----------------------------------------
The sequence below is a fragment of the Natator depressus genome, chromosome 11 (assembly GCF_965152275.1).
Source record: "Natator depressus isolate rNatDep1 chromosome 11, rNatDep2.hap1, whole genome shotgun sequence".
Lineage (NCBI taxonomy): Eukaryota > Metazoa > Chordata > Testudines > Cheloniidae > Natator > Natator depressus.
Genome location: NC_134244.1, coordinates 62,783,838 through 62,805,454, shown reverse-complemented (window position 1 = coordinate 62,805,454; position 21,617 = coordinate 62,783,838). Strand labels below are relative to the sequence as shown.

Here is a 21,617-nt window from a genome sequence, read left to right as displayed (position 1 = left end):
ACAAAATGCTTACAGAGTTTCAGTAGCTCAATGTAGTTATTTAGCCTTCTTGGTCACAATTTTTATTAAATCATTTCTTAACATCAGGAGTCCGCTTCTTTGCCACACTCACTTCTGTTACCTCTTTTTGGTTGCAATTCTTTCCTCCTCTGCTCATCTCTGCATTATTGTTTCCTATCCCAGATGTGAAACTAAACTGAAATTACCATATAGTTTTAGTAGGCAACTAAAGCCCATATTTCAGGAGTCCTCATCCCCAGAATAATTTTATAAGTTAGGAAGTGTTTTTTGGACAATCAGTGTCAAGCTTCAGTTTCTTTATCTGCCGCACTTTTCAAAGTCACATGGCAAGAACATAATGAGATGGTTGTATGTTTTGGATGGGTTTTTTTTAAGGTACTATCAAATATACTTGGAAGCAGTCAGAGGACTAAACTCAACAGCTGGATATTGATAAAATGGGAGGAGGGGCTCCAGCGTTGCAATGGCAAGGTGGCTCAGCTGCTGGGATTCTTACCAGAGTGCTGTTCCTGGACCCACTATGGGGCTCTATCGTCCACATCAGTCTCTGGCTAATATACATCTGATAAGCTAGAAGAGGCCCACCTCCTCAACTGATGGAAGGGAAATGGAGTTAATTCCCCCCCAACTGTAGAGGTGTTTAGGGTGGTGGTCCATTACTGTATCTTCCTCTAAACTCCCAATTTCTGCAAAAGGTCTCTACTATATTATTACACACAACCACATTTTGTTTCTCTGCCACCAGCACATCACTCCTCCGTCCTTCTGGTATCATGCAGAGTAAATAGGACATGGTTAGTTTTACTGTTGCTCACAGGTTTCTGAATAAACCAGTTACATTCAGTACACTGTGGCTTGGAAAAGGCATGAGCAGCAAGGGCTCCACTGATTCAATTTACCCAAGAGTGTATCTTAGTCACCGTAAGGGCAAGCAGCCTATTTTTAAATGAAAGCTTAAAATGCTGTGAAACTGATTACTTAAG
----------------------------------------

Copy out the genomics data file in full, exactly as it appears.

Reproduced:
The sequence below is a fragment of the Natator depressus genome, chromosome 11 (assembly GCF_965152275.1).
Source record: "Natator depressus isolate rNatDep1 chromosome 11, rNatDep2.hap1, whole genome shotgun sequence".
Lineage (NCBI taxonomy): Eukaryota > Metazoa > Chordata > Testudines > Cheloniidae > Natator > Natator depressus.
Genome location: NC_134244.1, coordinates 62,783,838 through 62,805,454, shown reverse-complemented (window position 1 = coordinate 62,805,454; position 21,617 = coordinate 62,783,838). Strand labels below are relative to the sequence as shown.

Here is a 21,617-nt window from a genome sequence, read left to right as displayed (position 1 = left end):
ACAAAATGCTTACAGAGTTTCAGTAGCTCAATGTAGTTATTTAGCCTTCTTGGTCACAATTTTTATTAAATCATTTCTTAACATCAGGAGTCCGCTTCTTTGCCACACTCACTTCTGTTACCTCTTTTTGGTTGCAATTCTTTCCTCCTCTGCTCATCTCTGCATTATTGTTTCCTATCCCAGATGTGAAACTAAACTGAAATTACCATATAGTTTTAGTAGGCAACTAAAGCCCATATTTCAGGAGTCCTCATCCCCAGAATAATTTTATAAGTTAGGAAGTGTTTTTTGGACAATCAGTGTCAAGCTTCAGTTTCTTTATCTGCCGCACTTTTCAAAGTCACATGGCAAGAACATAATGAGATGGTTGTATGTTTTGGATGGGTTTTTTTTAAGGTACTATCAAATATACTTGGAAGCAGTCAGAGGACTAAACTCAACAGCTGGATATTGATAAAATGGGAGGAGGGGCTCCAGCGTTGCAATGGCAAGGTGGCTCAGCTGCTGGGATTCTTACCAGAGTGCTGTTCCTGGACCCACTATGGGGCTCTATCGTCCACATCAGTCTCTGGCTAATATACATCTGATAAGCTAGAAGAGGCCCACCTCCTCAACTGATGGAAGGGAAATGGAGTTAATTCCCCCCCAACTGTAGAGGTGTTTAGGGTGGTGGTCCATTACTGTATCTTCCTCTAAACTCCCAATTTCTGCAAAAGGTCTCTACTATATTATTACACACAACCACATTTTGTTTCTCTGCCACCAGCACATCACTCCTCCGTCCTTCTGGTATCATGCAGAGTAAATAGGACATGGTTAGTTTTACTGTTGCTCACAGGTTTCTGAATAAACCAGTTACATTCAGTACACTGTGGCTTGGAAAAGGCATGAGCAGCAAGGGCTCCACTGATTCAATTTACCCAAGAGTGTATCTTAGTCACCGTAAGGGCAAGCAGCCTATTTTTAAATGAAAGCTTAAAATGCTGTGAAACTGATTACTTAAG